Ben Rigas

Xcode 5 and Test-Driven iOS Development

With Xcode 5, Apple is adding some great tools to make it easier to write unit tests and have Continuous Integration run those tests often.

Xcode 5 is shipping with Apple’s new XCTest framework, which is based on the OCUnit framework that has been shipping with Xcode for a while. Xcode 5 and XCTest make it much easier to see which tests are passing or failing, as well as allowing you to run individual unit tests again with a single button press.

Also new with OS X Mavericks Server is Xcode Server. Xcode Server makes it easy to run Continuous Integration on your applications by creating “bots”. These “bots” regularly build your application and can run all it’s tests on multiple devices.

All of this new stuff is useless if you don’t have any tests to run. If you haven’t already starting doing Test-Driven Development, now is a great time to start. Maybe you’ve used Test-Driven Development before, but you’re not sure where to begin with iOS. I highly recommend picking up a copy of “Test-Driven iOS Development” by Graham Lee.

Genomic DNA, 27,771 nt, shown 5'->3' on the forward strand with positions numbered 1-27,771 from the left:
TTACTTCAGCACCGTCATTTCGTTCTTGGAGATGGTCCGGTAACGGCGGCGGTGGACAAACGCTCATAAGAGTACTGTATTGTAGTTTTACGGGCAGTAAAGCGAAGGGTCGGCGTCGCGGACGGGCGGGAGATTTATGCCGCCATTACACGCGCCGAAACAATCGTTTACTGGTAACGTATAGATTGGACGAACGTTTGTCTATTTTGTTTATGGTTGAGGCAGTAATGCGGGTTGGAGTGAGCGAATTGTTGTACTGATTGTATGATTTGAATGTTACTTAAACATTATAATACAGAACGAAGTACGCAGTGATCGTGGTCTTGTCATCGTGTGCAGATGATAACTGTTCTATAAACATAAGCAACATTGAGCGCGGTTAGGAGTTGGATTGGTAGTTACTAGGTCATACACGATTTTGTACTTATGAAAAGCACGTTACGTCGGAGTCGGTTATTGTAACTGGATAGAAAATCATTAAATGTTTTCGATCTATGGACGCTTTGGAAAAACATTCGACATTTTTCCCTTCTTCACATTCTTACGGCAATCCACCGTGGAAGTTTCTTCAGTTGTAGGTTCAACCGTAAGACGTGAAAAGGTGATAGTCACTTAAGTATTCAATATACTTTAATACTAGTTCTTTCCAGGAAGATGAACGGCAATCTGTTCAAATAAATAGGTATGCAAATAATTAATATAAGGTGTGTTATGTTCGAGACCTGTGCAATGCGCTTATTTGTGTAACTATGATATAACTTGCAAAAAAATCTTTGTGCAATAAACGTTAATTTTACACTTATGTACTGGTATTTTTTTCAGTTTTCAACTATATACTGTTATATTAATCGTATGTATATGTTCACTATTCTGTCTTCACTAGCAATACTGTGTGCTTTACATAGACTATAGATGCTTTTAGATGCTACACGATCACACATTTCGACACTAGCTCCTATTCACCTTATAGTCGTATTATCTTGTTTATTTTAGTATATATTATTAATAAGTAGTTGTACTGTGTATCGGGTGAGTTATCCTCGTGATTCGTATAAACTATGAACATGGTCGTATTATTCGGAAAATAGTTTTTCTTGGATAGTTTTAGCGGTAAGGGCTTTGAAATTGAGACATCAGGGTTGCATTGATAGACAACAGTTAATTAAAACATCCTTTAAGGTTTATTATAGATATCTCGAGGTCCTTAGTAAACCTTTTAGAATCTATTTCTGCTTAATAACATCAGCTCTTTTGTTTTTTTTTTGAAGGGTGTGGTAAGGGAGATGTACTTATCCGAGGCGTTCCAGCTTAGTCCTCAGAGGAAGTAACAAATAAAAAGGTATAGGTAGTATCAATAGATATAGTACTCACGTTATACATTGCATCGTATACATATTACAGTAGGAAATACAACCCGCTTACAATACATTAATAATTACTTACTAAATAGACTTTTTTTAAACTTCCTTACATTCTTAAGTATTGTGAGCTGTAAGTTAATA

Most TDD books are intended for Java developers, but this one is focused on building a real iOS application that consumes the Stack Overflow API. It’s been extremely helpful for me to have a real example of Test-Driven iOS Development to follow along with. The book covers almost everything you’re wondering about, including testing network calls and View Controllers. It even has some good advice at the end about how to begin using TDD even when you have an existing application that has no tests.

Start refactoring your code without fear, go get this book.

Check out this book on the iBookstore: “Test-Driven iOS Development” by Graham Lee

First time at WWDC

I’m always excited when WWDC is coming up. You never know what new products or features will be announced, but you know they will be awesome. I’m especially excited this year because I’ll be attending the conference for the first time.

I’ve always watched the keynote and developer sessions online, so I kind of know what to expect there. I’ve been to CTIA several times in San Francisco, so I kind of know what to expect from the location. The combination of the two will be really freaking awesome.

I’ve always felt somewhat isolated as a software engineer, most people I talk to don’t really know what the hell I actually do for a living. So the thing I’m most excited about, and probably least prepared for, is being around so many other developers like me. I work with some really smart people, but it’s hard to imagine 5000 other really smart people in the same place.

How I Roll